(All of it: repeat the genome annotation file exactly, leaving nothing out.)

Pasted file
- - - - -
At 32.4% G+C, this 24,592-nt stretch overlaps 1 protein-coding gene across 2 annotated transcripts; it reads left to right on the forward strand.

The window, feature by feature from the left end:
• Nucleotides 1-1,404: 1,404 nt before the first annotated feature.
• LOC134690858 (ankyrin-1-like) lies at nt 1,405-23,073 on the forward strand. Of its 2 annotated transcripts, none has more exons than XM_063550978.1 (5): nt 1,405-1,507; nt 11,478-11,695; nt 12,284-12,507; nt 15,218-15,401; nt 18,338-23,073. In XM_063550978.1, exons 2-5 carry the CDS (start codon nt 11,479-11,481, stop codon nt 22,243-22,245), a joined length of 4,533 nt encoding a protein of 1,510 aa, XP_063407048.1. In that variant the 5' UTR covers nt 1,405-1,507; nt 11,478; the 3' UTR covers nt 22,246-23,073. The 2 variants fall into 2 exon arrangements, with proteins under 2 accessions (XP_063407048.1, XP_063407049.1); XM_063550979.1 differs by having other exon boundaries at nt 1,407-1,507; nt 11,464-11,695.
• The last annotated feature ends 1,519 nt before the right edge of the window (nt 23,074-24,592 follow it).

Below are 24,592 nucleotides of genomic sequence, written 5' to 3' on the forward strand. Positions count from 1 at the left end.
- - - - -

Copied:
At 32.4% G+C, this 24,592-nt stretch overlaps 1 protein-coding gene across 2 annotated transcripts; it reads left to right on the forward strand.

The window, feature by feature from the left end:
• Nucleotides 1-1,404: 1,404 nt before the first annotated feature.
• LOC134690858 (ankyrin-1-like) lies at nt 1,405-23,073 on the forward strand. Of its 2 annotated transcripts, none has more exons than XM_063550978.1 (5): nt 1,405-1,507; nt 11,478-11,695; nt 12,284-12,507; nt 15,218-15,401; nt 18,338-23,073. In XM_063550978.1, exons 2-5 carry the CDS (start codon nt 11,479-11,481, stop codon nt 22,243-22,245), a joined length of 4,533 nt encoding a protein of 1,510 aa, XP_063407048.1. In that variant the 5' UTR covers nt 1,405-1,507; nt 11,478; the 3' UTR covers nt 22,246-23,073. The 2 variants fall into 2 exon arrangements, with proteins under 2 accessions (XP_063407048.1, XP_063407049.1); XM_063550979.1 differs by having other exon boundaries at nt 1,407-1,507; nt 11,464-11,695.
• The last annotated feature ends 1,519 nt before the right edge of the window (nt 23,074-24,592 follow it).

Below are 24,592 nucleotides of genomic sequence, written 5' to 3' on the forward strand. Positions count from 1 at the left end.